Another liberal Democratic governor has backed off an illegal immigrant-friendly challenge to the new federal Real ID law. Yet in their coverage of Gov. Martin O'Malley's (D-Md.) reversal, the Baltimore Sun and Washington Post failed to note how drastic the Democratic governor's reversal was, nor to consider if low polls numbers and public disapproval were driving factors for the change of plans.
Here's how the Sun's Timothy B. Wheeler opened his January 16 article:
Bowing to federal pressure to crack down on undocumented immigrants, the O'Malley administration announced yesterday that in two years it would begin requiring all driver's license applicants to present a birth certificate, passport or some other documentation to prove they are legal residents of the United States.
Maryland is one of a handful of states that do not currently require proof of legal presence in the country before issuing or renewing a driver's license. Seven states have passed legislation rejecting the federal law, but two of those states recently announced plans to comply, according to John T. Kuo, chief of Maryland's Motor Vehicle Administration.
Even so, state officials made it clear they were complying reluctantly. Speaking to reporters yesterday, Gov. Martin O'Malley called REAL ID bad policy but said he had agreed to go along to prevent Maryland from becoming a magnet for those unable to get licenses elsewhere.
It took Wheeler 11 paragraphs into his story to note that the O'Malley administration was "considering a two-tier approach... in which applicants" that couldn't prove their legal presence in the United States "would be issued a license." Of course, Wheeler failed to note how committed the O'Malley adminstration was to the plan.
As Lisa Rein of the Washington Post noted in the January 13 paper, O'Malley's aides had already started briefing lawmakers on the plan (emphasis mine):
The administration of Gov. Martin O'Malley (D) is drawing up plans to issue separate driver's licenses to undocumented immigrants and legal residents to comply with new federal security regulations, a proposal that could become a focus in the debate over illegal immigration in Maryland.
Top state officials began briefing lawmakers last week on a two-tiered licensing system similar to one that New York Gov. Eliot L. Spitzer (D) proposed last fall but was forced to scuttle after a political battle. New York does not allow illegal immigrants to get driver's licenses, and Spitzer wanted to change that.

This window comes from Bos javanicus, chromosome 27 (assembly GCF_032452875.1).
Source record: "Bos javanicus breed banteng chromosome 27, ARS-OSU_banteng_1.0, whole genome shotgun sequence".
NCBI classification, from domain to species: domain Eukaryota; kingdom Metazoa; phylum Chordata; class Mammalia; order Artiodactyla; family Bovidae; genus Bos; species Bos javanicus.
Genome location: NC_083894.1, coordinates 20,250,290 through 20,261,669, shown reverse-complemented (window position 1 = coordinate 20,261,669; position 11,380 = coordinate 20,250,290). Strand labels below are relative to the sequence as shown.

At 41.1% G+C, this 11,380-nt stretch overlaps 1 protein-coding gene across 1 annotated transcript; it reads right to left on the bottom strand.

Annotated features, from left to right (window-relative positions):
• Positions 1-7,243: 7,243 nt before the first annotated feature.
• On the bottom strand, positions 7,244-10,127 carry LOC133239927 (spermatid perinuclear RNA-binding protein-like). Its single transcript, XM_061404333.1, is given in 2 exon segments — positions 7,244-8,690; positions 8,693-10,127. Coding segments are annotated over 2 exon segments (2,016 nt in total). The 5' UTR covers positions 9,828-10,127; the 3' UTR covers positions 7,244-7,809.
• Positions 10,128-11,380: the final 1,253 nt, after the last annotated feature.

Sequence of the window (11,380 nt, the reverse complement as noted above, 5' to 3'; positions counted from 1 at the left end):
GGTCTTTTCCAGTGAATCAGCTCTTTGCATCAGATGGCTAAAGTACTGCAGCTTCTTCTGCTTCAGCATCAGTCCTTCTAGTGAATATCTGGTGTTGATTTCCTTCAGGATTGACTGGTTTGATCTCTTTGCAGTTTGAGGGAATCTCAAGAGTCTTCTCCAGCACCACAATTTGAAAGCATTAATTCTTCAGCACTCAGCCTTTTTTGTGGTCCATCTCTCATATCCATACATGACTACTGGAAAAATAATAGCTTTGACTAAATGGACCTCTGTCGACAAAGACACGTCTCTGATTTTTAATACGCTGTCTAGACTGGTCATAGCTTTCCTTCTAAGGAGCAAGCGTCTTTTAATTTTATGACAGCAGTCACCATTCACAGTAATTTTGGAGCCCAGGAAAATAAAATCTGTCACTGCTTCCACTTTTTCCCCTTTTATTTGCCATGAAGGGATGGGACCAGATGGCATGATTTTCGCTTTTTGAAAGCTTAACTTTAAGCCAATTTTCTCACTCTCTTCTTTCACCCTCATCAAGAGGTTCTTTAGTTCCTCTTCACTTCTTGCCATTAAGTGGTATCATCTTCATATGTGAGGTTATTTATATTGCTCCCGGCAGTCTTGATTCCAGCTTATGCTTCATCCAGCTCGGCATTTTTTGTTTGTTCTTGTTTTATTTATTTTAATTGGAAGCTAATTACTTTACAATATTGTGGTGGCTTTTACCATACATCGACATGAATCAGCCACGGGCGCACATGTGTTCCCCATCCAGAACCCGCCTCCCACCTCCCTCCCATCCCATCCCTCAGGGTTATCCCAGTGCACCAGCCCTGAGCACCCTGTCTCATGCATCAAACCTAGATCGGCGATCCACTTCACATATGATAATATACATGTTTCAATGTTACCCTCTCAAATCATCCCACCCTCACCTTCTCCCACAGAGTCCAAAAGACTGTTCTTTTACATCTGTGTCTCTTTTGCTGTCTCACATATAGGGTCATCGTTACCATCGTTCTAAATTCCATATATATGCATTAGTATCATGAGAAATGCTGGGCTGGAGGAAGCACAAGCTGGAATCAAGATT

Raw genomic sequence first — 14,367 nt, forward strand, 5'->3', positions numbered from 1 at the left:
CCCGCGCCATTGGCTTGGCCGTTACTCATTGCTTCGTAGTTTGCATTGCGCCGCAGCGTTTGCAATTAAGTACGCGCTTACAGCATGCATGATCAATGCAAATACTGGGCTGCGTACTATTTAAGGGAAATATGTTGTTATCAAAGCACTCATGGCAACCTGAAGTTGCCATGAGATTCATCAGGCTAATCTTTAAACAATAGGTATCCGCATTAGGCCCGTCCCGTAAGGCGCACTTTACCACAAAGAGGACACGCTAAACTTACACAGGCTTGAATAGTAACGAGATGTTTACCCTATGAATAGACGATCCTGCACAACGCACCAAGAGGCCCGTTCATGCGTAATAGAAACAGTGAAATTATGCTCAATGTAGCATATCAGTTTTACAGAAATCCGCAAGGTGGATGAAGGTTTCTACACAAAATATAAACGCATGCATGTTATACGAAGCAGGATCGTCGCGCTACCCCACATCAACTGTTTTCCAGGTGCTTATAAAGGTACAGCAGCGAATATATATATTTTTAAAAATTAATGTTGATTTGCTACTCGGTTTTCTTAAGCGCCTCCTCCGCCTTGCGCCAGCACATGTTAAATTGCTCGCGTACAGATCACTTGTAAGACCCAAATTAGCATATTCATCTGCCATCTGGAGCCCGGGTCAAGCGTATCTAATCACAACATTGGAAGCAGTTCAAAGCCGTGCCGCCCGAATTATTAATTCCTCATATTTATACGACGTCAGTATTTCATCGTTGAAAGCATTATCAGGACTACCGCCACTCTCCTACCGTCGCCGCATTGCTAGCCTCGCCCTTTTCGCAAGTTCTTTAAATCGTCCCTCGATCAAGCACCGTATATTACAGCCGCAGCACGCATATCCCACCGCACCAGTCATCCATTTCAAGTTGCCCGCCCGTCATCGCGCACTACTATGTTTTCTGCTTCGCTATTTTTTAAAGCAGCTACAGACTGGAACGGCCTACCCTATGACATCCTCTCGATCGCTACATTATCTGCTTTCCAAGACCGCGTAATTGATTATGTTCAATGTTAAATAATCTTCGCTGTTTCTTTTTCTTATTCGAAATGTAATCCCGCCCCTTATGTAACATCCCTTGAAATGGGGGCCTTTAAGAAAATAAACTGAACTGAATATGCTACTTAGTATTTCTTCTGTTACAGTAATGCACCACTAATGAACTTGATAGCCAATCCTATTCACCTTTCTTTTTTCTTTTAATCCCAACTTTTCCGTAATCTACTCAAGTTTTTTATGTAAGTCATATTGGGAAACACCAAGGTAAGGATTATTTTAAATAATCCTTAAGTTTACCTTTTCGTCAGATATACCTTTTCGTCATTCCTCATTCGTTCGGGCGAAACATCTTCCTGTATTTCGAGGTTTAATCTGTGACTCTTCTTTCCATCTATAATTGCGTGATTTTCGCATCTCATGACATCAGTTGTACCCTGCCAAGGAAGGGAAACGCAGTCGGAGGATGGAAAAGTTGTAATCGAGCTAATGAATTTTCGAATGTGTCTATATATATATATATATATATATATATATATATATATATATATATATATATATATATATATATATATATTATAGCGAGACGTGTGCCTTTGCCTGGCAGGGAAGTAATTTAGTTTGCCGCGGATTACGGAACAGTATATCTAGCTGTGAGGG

Briefing state legislators on the plan seems to suggest that O'Malley was inclined towards the plan as official policy, although he hadn't made such a public pronouncement, and that he expected to convince the legislature to sign off on funding for it if the trial balloons he was floating were meeting acceptance. Curiously, the Post now feels a clarification was necessary to append to Rein's January 13 report:
This article about Maryland's plan to comply with the federal Real ID act by creating a two-tier driver's license system did not make it clear that Gov. Martin O'Malley (D) has not yet signed off on the plan.
Today, the Post's Lisa Rein notes the O'Malley policy shift, but doesn't describe it as a flip-flop or reversal:
Gov. Martin O'Malley rejected a proposal yesterday to issue separate driver's licenses to undocumented immigrants and legal residents, saying that Maryland should comply with a federal security law by requiring immigrants to prove they are here legally before they can drive.
The governor's decision effectively reversed a long-standing policy that made Maryland one of only seven states that allow driving privileges for illegal immigrants. It came just days after his transportation secretary had briefed lawmakers on a proposed two-tier system that would have provided some latitude.
Instead, O'Malley (D) directed his top transportation officials to comply with the federal Real ID law by devising a secure, federally recognizable license that would be accepted as identification to board planes or enter government buildings.
"We should not allow Maryland to become an island virtually alone on the East Coast" by not requiring proof of legal residence for licenses, O'Malley said last night.
Between January 13 and now, new job approval poll numbers have surfaced showing O'Malley is unpopular, quite a feat to accomplish one year into presiding over a reliably liberal Democratic state.
Reported the Associated Press on January 14 (emphasis mine):
A poll released Monday by Gonzales Research and Marketing Strategies has more voters disapproving than approving of O'Malley's job as governor. That is the first time that has happened since O'Malley took office last year.
According to the telephone poll of 848 registered voters, 49 percent disapproved of O'Malley's performance. Thirty-nine percent approved, and 12 percent had no opinion. That's a 13-point drop from last spring. The poll had a margin of error of plus or minus 3.5 percentage points. O'Malley's predecessor, Republican Governor Robert Ehrlich, never dipped below 50 percent approval ratings in Gonzales polls. Only 27 percent of voters told the poll they approved of a special session of the legislature that O'Malley called in November to raise taxes.
While the low poll numbers alone may not explain O'Malley's 180-degree turn, it's hard to believe they are not a relevant factor, particularly if O'Malley and Democratic legislators started to get angry phone calls from voters already giving the Gov little love in the polls.
After all, this is a political minefield for liberal Democrat politicians, as Hillary Clinton's ensnarement on the issue last year can attest. Clinton backed Gov. Spitzer's plan to issue licenses to illegals. Days later Spitzer reversed himself and noted public disapproval of the plan as a key factor in his change of heart.